[ANALYSIS] How aware are Parañaque residents about the coronavirus?

Meg Battle, Aya Silva

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[ANALYSIS] How aware are Parañaque residents about the coronavirus?
'Only half [of the respondents] knew that they should be washing their hands or wearing a mask to protect against the spread'

The rapid spread of coronavirus and the quarantine has transformed life for nearly everyone in the Philippines, as all of us except essential workers have been forced to stay at home for over two months. As the restrictions are slowly lifted and we begin to reenter shared spaces, it is imperative that the public is equipped with the necessary information to reenter safely and respond to signs of the virus. 

A recent survey conducted by our research organization, IDinsight, showed some worrying gaps in the public’s knowledge and protective practices during this pivotal time.

Our survey ran from April 29th to May 8th, in collaboration with the Parañaque City Health Department, and showed that low-income Parañaque respondents are well informed about staying home to prevent COVID-19: 92% of respondents claimed that neither they nor their family members had been in contact with anyone outside of their homes other than for essential purposes during the last week. In addition, 72% of respondents knew that staying at home was an important way to protect themselves from the virus. These findings suggest that public campaigns about staying at home to prevent transmission have been successful.

Once people start leaving their houses, however, will they know how to protect themselves from the virus? The effectiveness of the stay-at-home order tied to the Enhanced Community Quarantine may wane, as the restrictions are relaxed – people may conflate being allowed to go out of their homes with it being safe to do so. (READ: Despite GCQ, Metro Manila still far from winning COVID-19 battle)

Our findings suggest that people may not know how to protect themselves: less than half of respondents named difficulty breathing as a sign of COVID-19, a troubling finding since this symptom is the most important indicator that one should seek in-person medical care. Anyone who might have COVID-19 should be particularly on the lookout for this key symptom. The lack of knowledge when to seek treatment could lead to further loss of lives.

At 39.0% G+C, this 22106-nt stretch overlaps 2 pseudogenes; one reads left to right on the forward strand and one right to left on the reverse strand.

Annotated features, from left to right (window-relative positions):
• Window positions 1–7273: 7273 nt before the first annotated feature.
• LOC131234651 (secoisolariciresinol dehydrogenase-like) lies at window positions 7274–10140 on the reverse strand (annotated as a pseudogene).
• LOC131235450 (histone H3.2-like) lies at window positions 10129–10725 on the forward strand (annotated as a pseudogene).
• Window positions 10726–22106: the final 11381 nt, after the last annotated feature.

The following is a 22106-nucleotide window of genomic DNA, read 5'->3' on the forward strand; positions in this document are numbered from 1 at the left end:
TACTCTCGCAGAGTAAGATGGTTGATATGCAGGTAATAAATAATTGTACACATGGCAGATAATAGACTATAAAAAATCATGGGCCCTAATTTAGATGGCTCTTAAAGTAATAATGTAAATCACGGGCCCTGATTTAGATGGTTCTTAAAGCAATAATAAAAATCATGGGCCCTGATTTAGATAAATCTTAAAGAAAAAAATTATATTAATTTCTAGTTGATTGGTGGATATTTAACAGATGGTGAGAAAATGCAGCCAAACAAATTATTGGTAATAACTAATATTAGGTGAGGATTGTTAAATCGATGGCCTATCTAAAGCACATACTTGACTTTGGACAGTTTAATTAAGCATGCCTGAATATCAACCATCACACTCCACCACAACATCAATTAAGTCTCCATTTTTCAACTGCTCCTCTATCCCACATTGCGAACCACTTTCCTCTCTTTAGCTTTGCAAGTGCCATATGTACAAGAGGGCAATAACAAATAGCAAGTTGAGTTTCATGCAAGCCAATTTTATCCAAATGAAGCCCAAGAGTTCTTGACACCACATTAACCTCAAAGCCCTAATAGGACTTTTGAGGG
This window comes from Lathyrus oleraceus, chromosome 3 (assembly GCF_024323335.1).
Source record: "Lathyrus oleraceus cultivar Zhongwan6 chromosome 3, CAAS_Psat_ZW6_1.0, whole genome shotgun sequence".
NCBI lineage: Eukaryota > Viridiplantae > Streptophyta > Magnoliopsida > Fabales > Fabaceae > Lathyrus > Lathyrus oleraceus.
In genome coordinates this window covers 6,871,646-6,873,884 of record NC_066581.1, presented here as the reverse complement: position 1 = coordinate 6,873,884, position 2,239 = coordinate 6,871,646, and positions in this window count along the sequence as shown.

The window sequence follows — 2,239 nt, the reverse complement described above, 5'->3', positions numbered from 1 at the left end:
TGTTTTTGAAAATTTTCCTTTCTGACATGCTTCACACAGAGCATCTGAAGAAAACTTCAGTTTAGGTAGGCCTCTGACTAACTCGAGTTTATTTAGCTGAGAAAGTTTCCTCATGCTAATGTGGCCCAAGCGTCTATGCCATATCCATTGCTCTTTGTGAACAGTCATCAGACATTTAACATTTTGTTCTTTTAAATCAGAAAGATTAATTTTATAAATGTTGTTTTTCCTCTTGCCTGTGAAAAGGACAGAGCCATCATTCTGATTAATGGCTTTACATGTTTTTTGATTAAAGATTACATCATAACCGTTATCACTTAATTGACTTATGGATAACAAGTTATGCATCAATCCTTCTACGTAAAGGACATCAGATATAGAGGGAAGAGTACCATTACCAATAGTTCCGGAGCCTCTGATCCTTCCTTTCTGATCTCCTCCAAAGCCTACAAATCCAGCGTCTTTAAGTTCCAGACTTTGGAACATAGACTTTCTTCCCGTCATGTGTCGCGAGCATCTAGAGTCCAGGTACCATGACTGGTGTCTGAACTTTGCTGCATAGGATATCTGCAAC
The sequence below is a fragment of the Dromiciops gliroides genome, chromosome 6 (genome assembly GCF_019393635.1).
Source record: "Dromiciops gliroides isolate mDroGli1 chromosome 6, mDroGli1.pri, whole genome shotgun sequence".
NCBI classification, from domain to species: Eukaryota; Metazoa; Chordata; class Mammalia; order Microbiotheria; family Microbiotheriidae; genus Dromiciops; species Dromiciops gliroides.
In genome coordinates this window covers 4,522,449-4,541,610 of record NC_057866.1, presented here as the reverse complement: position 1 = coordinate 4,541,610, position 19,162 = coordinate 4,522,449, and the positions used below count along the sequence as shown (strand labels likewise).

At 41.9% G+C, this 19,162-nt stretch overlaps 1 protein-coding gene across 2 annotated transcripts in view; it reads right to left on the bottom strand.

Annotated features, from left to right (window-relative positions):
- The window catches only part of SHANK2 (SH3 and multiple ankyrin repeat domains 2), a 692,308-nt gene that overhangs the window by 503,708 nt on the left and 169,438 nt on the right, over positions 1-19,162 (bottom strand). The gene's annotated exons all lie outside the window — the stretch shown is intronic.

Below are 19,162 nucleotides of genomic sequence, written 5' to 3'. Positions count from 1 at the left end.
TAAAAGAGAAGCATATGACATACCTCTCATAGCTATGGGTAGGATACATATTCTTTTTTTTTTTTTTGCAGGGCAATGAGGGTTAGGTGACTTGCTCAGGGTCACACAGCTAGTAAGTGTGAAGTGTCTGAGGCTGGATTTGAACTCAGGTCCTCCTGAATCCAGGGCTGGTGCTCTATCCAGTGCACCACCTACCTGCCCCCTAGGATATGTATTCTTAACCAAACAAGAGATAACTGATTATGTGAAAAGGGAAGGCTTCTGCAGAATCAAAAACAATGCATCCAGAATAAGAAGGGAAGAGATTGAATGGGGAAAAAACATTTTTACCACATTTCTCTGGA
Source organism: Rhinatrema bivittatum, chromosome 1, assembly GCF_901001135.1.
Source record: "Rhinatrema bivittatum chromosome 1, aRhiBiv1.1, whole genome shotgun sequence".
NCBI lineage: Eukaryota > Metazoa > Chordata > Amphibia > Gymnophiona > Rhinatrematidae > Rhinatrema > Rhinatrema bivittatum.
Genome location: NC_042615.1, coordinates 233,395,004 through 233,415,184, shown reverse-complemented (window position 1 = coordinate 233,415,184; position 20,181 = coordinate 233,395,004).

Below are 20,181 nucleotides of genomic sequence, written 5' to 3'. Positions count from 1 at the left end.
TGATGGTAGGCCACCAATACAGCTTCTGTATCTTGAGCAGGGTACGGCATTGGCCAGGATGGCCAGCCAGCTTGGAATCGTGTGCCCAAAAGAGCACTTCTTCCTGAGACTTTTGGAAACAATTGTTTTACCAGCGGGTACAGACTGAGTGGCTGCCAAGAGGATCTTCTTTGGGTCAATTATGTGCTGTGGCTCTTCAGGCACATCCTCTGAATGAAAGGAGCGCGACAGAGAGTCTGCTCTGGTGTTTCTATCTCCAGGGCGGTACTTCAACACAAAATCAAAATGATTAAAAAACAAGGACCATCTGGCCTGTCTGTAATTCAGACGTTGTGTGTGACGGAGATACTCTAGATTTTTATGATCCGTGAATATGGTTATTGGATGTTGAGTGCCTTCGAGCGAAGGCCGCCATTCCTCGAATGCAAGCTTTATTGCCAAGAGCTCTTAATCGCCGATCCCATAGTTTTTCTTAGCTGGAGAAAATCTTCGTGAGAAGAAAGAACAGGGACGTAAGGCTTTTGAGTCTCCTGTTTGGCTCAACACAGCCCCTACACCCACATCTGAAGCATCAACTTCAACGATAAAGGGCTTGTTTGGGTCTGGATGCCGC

Further, only half knew that they should be washing their hands or wearing a mask to protect against the spread. Fewer still named social distancing, cleaning hands with sanitizer, cough etiquette, or avoiding touching one’s face as effective protection methods. These hygienic protection measures play a crucial role in stemming transmission, especially as more people come into contact with each other. In addition, overreliance on staying at home as the primary safety measure could lead to complacency while at home, where indoor transmissions are most common. When respondents were asked what they would do if a family member has mild symptoms (cough for 3 days), only 10% mentioned that they would take some measure of social distancing at home. Taking protective measures at home are important especially in intergenerational households where the elderly may share common spaces and items with working-age family members. 

As people return to work and public spaces, it is essential that public health campaigns pivot to help people stay as safe as possible as they leave and return to their homes. Given the importance of hygienic practices and symptom awareness, we encourage public health officials, other media campaigns, and employers to share and reinforce these messages as much as possible. In particular, there should be widespread, intensive campaigns explaining the key symptoms of COVID-19, including clear messaging that difficulty breathing or shortness of breath requires seeking immediate medical support. 

Hygienic protection measures should also be emphasized, including:

  • Maintaining 6 feet or more of physical distance in public, whenever possible, especially for those who will be in indoor public spaces.

  • Washing hands at COVID-specific critical times (in addition to after toilet use and before eating, new “moments” for hand washing include: after coughing or sneezing, when entering or leaving buildings, after physical contact with people outside, after touching high contact surfaces, after visiting public spaces, and after caring for a sick individual). 

  • Avoiding directly touching surfaces and your mouth, eyes, and nose.

  • Taking protective measures inside the home or workplace, such as disinfecting and discouraging the use of shared items, especially food, plates, and utensils, and avoiding close contact with elderly or vulnerable family members.

As Dr Olga Virtusio, Parañaque’s City Health Officer said, “Our health teams have been so focused on providing life-saving care to people who are sick. But we cannot neglect the importance of the proper information and awareness among the community, especially as guidelines are changing and people are going back to work. It is essential that everyone take responsibility for protecting themselves and their families through handwashing and other hygienic measures.” (READ: ‘Premature’ to ease modified ECQ in Metro Manila – U.P. experts)

We were heartened to see that “stay at home” campaigns worked, both at changing behavior and by helping people understand why these actions were important. With the lifting of restrictions, now it’s time to modify these messages to address the biggest gaps in knowledge, and encourage behaviors that can save their lives. – Rappler.com

Meg Battle and Aya Silva lead IDinsight’s work in Southeast Asia from Manila. IDinsight is a research organization that helps social impact programs generate and use data and evidence to inform decision-making.

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